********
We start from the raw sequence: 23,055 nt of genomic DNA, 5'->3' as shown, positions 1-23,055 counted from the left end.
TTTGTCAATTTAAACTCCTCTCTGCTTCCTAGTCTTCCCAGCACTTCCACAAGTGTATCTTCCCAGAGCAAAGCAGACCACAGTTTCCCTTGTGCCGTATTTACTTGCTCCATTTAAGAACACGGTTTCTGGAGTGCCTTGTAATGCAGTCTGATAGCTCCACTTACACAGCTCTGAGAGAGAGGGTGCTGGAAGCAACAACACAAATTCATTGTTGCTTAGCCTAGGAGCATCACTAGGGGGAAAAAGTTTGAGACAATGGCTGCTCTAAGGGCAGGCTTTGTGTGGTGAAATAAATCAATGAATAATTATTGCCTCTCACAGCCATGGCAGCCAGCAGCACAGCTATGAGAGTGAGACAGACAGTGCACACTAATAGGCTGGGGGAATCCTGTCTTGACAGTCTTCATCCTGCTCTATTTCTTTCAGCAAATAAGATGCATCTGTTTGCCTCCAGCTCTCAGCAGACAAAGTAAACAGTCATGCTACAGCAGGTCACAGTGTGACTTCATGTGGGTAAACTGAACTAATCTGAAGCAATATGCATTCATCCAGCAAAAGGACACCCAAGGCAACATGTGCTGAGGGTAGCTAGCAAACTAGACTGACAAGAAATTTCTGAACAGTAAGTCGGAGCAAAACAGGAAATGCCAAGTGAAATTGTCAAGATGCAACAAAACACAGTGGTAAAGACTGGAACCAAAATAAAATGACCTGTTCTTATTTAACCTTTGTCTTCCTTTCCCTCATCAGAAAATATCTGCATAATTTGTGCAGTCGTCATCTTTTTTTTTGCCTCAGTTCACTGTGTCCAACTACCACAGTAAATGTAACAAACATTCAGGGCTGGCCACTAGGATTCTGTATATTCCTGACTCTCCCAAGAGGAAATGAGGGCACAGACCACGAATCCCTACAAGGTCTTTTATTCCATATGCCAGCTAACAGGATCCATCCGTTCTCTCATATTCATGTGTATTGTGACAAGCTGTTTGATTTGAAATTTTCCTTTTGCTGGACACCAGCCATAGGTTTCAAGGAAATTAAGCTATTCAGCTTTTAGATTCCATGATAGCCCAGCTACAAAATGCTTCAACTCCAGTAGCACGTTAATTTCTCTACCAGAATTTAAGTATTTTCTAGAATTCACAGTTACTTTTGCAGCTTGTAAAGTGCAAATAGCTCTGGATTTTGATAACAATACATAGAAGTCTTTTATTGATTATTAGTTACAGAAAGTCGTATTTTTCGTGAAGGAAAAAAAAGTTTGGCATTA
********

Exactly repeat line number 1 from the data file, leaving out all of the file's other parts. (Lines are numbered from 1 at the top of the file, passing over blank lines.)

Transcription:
We start from the raw sequence: 23,055 nt of genomic DNA, 5'->3' as shown, positions 1-23,055 counted from the left end.